What is Champagne?

What is Champagne? Champagne is sparkling wine made from grapes grown within the region designated by the Appellation d’Origine Contrôlée system in France as being Champagne. Today the reputation of Champagne is unrivalled in the bottle, and consumers worldwide now have an insatiable demand for these wines. So much so that demand has outstripped supply and Champagne prices are starting to soar. This demand has also seen the border for the Champagne region reviewed and expanded in a very controversial decision.

There are many different types of Champagne produced and a large number of Champagne houses. To help you navigate through the increasing array of options, I have explained a few of the key terms below;

Non-Vintage Champagne

Often referred to as the house style, a non-vintage Champagne is made year in and year out from a blend of many vintages. The aim of the blending process is to give a consistent style. The blend, as well as being from wines of many vintages, can be a blend of Pinot Noir, Pinot Meunier and Chardonnay, in proportions that suit the Champagne producers style.

Vintage Champagne

Vintage Champagne can only be made from grapes grown in a specific year. Vintage Champagne can be a blend of the three varieties: Pinot Noir, Pinot Meunier and Chardonnay. Unlike non-vintage Champagne, vintage Champagne ages very well and benefits from time in the cellar. Like the Port houses in Portugal, the Champagne producers review each year and decide whether they will ‘declare’ a vintage year. Even in a declared vintage year for the region, not all producers will make a vintage. Some, like the Champagne house of Salon, have even higher standards and very rarely produce any wine. Vintage champagnes are unique and very special. They give you a little picture of that year, that vineyard, and the skill of the producer neatly packed into a bottle. 

Blanc de Blanc Champagne

Meaning ‘white of white’ Blanc de Blanc style champagnes are only made from Chardonnay grapes. This style can be produced as a non-vintage or as a vintage style. Typically, this style of Champagne is a lot leaner and shows more lemon, lime, chalk characters. With age, vintage Blanc de Blanc is magnificent.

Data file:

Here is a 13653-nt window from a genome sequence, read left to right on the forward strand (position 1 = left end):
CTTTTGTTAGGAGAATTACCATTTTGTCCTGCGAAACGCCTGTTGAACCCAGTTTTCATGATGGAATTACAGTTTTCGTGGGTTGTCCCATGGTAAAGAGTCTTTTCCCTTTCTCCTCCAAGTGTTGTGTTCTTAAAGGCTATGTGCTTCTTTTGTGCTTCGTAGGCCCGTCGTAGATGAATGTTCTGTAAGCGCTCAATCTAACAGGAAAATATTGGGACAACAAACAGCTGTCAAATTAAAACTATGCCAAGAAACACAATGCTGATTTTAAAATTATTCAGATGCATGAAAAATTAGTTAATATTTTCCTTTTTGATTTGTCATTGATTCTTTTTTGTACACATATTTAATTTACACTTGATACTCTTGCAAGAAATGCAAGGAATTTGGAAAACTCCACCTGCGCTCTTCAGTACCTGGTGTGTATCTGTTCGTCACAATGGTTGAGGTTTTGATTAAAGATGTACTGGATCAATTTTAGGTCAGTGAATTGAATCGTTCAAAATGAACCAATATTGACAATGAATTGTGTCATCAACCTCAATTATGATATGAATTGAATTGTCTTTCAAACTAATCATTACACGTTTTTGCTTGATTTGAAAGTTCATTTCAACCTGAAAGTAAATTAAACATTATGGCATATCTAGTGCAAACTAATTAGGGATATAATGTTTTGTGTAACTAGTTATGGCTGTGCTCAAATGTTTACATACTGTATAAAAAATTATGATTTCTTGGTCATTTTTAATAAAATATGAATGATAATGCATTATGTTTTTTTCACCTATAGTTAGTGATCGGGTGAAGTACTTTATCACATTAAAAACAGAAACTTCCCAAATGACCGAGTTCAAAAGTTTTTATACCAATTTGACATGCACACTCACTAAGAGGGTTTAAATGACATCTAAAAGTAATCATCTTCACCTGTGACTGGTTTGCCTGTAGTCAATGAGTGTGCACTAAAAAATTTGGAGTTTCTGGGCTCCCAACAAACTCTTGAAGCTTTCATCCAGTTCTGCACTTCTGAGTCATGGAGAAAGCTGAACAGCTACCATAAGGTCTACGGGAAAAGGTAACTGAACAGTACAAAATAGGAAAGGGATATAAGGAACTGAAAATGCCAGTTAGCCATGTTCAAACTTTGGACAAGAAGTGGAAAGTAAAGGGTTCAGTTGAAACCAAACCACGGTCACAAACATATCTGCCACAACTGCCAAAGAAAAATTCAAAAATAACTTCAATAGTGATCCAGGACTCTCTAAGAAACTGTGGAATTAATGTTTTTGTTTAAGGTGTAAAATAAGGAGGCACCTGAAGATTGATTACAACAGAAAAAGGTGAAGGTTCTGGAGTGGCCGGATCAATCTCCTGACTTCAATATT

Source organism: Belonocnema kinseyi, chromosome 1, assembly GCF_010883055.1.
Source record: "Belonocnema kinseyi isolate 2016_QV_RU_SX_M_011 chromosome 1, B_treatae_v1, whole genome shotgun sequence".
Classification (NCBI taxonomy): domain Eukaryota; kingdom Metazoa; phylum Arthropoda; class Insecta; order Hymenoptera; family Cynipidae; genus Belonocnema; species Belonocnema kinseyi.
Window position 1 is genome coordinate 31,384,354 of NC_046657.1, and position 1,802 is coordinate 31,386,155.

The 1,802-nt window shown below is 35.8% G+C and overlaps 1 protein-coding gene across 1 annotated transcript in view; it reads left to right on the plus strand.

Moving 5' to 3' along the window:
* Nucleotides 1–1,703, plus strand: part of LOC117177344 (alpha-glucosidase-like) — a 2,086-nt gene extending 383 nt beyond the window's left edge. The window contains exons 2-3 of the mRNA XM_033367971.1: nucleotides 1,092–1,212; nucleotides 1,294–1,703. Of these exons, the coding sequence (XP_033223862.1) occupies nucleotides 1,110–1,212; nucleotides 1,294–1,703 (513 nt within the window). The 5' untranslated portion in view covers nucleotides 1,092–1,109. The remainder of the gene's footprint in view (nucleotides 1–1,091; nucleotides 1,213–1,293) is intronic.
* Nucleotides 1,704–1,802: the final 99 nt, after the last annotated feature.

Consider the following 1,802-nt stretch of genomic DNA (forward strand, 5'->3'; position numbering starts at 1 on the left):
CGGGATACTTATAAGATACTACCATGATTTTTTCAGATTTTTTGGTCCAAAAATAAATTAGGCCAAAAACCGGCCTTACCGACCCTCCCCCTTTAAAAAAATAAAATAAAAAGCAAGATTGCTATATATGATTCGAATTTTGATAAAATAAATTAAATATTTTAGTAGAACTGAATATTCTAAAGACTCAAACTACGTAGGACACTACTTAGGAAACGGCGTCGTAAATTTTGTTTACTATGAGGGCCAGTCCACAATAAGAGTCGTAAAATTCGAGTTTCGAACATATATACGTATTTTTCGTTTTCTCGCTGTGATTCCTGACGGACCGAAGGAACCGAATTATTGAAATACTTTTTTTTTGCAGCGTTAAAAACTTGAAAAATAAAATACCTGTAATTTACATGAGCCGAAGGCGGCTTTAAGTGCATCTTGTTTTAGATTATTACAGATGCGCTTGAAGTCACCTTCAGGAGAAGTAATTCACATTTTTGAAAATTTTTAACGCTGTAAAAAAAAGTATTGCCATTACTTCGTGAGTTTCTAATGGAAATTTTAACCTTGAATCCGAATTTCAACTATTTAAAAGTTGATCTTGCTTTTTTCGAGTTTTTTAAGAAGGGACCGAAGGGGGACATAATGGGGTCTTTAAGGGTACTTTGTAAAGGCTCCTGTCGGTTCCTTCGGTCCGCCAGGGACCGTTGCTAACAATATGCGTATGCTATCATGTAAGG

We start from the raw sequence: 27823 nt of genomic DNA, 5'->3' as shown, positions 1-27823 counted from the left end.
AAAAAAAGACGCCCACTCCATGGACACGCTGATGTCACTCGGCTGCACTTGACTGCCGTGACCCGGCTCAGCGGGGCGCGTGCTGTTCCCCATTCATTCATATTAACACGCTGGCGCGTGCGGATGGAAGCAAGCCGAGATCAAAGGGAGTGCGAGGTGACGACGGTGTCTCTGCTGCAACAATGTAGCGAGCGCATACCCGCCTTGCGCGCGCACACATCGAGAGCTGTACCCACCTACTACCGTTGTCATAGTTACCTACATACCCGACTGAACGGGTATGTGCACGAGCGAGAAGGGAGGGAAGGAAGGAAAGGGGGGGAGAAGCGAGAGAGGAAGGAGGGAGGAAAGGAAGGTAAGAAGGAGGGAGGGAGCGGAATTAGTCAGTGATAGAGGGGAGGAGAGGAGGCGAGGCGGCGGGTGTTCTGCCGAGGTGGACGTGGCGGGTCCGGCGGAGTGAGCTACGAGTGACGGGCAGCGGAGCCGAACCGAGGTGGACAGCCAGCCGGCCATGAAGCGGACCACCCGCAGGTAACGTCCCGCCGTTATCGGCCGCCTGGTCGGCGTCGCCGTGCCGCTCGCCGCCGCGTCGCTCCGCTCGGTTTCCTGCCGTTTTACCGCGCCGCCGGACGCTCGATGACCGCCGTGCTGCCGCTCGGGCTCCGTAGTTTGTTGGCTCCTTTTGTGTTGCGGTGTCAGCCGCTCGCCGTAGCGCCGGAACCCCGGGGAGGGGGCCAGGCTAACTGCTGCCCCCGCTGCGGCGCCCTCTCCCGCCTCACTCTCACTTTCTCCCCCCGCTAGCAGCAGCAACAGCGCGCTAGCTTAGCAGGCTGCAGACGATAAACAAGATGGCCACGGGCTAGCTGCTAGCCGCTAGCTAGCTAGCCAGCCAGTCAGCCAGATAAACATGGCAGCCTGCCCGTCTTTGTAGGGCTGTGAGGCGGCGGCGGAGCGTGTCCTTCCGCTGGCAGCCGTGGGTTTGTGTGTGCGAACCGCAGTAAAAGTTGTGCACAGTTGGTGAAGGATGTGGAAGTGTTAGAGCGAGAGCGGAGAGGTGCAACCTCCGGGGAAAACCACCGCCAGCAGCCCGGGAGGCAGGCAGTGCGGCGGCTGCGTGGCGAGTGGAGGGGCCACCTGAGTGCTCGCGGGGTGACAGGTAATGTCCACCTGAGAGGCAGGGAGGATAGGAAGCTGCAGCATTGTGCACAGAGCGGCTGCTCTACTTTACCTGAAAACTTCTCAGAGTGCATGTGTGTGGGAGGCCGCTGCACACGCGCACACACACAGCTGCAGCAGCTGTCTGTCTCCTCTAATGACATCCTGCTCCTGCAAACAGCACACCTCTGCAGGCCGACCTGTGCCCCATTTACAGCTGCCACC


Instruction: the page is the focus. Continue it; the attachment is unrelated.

Zero Dosage

Champagne starts its life as a still wine, once in the bottle a secondary fermentation takes place. To remove the sediment from the bottle, the neck is frozen, the cap removed and the sediment (now frozen) comes out. The bottle is then topped up with dosage - this adds the desired level of sweetness to the Champagne. The amount in each wine is different from house to house. Zero Dosage Champagnes are those where no dosage is added, these are bone dry examples. Often described as the salad without the dressing, allowing you to perhaps see all the faults that the dosage covers.

Prestige Cuvee

The top production of the house, these wines are the very best from each Champagne producer.

Grower Champagnes

There are four different types of producers in the Champagne region. Négociants - producers that do not necessarily own all their vineyards and buy in some, or all, of the fruit they use for production. The Champagne region is made up of 299 houses with 1205 brand names. These houses own 10% of the vineyards they use yet are responsible for 69% of the sales. This in itself could be the key to why, until recently, we only hear about the big houses.  Then there are Cooperatives – an impressive 67 selling cooperatives in Champagne, with 2234 brand names. There are Buyers Own Brands - labels created by Négociants for specific retailers. Finally, Grower Champagnes. Someone who owns the vineyard, grows the grapes, makes the wine and markets the wine.  Grower Champagne houses tend to be far smaller in production, 4000 – 150,000 bottles the range in general. Compared to 200,000 cases for Perrier Jouët, and they are a small big guy. Grower Champagne producers, due to this small size and vineyard link, tend to be very village specific. Unlike the big names with their impressive blending across the region, Grower Champagne houses are terroir focused. Each grower has a unique story of place and the characteristics of that to share.



By: , Wine with Liz Wheadon, Glengarry

Issue 92 October 2018